No presidential race has ever had so many “serious” (i.e. qualified, not necessarily popular) candidates — 17 Republicans and at least 5 Democrats. And if vice president Joe Biden enters the race, both parties could seem to be staging a wacky TV reality show.
Some call it a circus or clown show, but if voters like having a choice and not being taken for granted, the 2016 contest is shaping up nicely. Comedians are certainly thrilled, getting so much new material.
The consensus among pundits is that the GOP frontrunner, Donald Trump, can’t win the nomination. And most pundits think, too, that the “inevitable” Hillary Clinton has been steadily going downhill.
Yet with so many dominoes that could fall at different angles, setting off incalculable chain reactions, this race seems the most unpredictable of any in modern history.
Here are some of the questions that politicos are pondering:
1) Will Joe Biden enter the Democratic race? Would he consider making a deal with Clinton to stay out?
2) Will Trump implode at some point, because of a gaffe or revelations about his controversial past? Or does he have, as some theorize, both a ceiling and a floor of around 20 percent support?
3) Does Trump’s popularity reveal that many — or maybe even most — voters put their faith in the person running for president, rather than his/her policies?
4) Will Clinton continue to be in jeopardy from the investigations and revelations about her private server and emails? According to polls, a majority of voters don’t think she is “honest or trustworthy.” If that number continues to climb, will that further weaken her credibility and overall approval ratings?
5) Will Clinton continue to lose in poll match-ups to some Republican candidates in key swing states?
6) Will Bernie Sanders continue to surge in the polls and be the clear alternative to Clinton? Will his self-description as a “democratic socialist” hurt him with Democratic primary voters or is it just interpreted as meaning “very liberal” or “progressive”?
7) Will Scott Walker continue to fade in the polls because he’s perceived as boring? Or can he revive interest by actions such as his battle with a heckler?
8) Has Rand Paul been falling in the polls because the libertarian movement is losing steam? Can he make a comeback?
9) Can Mike Huckabee, Rick Santorum or Bobby Jindal gain traction in Iowa from conservative social issues like abortion and marriage equality? Or will they not be competitive against better funded candidates?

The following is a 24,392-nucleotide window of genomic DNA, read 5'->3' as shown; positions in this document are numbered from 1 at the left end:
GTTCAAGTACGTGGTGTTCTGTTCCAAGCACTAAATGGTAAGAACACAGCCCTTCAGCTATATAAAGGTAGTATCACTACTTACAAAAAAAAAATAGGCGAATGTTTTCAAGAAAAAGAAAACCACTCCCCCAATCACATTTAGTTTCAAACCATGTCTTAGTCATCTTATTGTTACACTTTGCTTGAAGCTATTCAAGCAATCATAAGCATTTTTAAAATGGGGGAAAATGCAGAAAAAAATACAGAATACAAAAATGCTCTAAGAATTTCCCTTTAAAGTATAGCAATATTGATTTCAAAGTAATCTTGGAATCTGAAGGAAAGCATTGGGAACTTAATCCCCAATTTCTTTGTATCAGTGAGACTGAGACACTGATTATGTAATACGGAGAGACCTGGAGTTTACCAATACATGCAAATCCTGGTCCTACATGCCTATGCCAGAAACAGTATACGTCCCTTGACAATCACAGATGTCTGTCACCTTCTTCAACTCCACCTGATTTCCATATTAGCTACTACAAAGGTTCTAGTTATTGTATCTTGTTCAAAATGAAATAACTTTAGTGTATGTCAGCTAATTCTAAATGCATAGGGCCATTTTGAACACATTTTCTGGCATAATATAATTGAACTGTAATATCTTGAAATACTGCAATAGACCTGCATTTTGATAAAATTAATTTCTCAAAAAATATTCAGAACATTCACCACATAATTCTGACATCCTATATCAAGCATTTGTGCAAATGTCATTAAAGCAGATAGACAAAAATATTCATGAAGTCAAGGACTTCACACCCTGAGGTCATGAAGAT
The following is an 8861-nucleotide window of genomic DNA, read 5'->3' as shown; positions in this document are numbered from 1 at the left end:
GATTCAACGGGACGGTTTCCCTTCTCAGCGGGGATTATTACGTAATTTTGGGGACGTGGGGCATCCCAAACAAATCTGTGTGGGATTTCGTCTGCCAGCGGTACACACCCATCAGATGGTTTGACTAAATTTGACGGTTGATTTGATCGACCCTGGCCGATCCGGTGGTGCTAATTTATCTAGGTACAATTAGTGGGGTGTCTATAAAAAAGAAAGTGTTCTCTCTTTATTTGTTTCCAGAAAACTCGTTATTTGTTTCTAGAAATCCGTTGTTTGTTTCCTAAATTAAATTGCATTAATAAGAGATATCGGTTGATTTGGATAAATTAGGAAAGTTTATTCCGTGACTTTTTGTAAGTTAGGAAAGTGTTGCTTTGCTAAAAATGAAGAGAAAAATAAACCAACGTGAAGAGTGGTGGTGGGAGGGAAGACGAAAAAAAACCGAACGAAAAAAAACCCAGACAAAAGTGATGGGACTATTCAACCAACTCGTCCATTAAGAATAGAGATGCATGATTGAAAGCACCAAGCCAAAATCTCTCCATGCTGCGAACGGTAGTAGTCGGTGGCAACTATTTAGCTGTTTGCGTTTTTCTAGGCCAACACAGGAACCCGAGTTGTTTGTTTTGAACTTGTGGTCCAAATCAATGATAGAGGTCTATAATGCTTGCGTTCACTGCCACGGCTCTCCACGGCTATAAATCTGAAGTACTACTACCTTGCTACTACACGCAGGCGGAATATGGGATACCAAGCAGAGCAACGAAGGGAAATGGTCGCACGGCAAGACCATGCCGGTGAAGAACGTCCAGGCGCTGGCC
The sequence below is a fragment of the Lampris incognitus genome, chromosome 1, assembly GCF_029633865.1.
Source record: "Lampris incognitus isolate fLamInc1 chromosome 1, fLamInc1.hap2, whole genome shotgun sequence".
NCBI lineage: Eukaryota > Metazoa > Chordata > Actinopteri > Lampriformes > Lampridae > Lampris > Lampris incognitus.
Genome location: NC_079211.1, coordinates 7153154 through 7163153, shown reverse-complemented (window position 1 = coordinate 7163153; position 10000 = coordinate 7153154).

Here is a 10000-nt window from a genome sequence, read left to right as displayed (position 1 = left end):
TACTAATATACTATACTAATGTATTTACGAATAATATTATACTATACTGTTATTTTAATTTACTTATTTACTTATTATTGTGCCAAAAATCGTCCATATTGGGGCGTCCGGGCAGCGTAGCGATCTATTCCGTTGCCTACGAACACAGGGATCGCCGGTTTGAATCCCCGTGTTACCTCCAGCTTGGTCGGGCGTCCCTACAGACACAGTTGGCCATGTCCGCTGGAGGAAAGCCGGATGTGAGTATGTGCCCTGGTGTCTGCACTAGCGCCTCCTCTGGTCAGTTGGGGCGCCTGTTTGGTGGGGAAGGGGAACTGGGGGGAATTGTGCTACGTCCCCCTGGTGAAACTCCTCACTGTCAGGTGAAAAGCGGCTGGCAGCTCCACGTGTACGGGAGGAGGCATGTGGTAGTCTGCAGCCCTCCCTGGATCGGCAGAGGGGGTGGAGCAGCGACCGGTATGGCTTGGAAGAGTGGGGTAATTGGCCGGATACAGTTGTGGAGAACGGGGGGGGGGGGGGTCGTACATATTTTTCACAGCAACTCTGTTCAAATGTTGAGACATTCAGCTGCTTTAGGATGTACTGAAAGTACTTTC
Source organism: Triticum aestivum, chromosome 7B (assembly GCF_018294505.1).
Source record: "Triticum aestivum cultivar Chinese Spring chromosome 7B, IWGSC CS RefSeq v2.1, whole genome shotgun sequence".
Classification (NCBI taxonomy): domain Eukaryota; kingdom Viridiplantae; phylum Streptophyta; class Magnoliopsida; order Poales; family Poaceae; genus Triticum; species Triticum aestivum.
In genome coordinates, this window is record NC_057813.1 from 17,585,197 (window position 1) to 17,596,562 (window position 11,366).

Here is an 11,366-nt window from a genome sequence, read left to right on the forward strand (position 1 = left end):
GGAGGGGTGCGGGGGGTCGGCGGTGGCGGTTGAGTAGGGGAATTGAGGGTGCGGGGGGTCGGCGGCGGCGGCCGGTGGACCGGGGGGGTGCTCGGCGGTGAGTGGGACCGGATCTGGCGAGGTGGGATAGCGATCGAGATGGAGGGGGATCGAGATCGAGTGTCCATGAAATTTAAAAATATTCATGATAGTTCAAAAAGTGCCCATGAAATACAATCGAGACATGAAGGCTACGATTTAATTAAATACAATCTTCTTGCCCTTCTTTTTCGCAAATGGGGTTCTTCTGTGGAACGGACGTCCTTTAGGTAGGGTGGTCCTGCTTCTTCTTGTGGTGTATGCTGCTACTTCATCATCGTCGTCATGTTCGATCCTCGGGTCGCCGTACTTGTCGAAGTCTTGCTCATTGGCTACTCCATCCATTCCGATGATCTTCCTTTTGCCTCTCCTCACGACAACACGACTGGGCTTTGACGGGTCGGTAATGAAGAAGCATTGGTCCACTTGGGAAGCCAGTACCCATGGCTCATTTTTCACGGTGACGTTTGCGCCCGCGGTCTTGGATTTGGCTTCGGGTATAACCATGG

10) Will Ted Cruz succeed in his dual strategies of positioning to inherit Trump support and focusing resources on southern primary states?
11) Can John Kasich squeeze out Jeb Bush to claim the mantle of leading “establishment moderate”?
12) Is Bush too mild-mannered, and too supportive of his brother on the Iraq War, to keep his front-runner status? How much can he do with his money advantage if his message isn’t resonating?
13) Will Carly Fiorina continue to surge in the polls once she is better known?
14) If Biden doesn’t enter the Democratic race, and Clinton continues to decline, could Martin O’Malley be the beneficiary, instead of Sanders? Or is he not liberal enough for the primary electorate?
15) Can Dr. Ben Carson eclipse Trump in Iowa as the leading outsider candidate?
16) Marco Rubio seems well-positioned to rise in the polls if others fade, but when will he make his move?
17) A number of GOP candidates failed to impress in the so-called “happy hour debate” that Fiorina dominated. Will some of them drop out before Iowa – Jim Gilmore, George Pataki, Rick Perry…?
18) Will the mass media continue to give Trump far more publicity than the other candidates — for example, allowing him to do TV interviews by phone?
19) Will Fox News and other conservative media cut back on promoting Trump in the near future?
20) What are the expectations for the next GOP debate? Who needs to perform well to remain viable?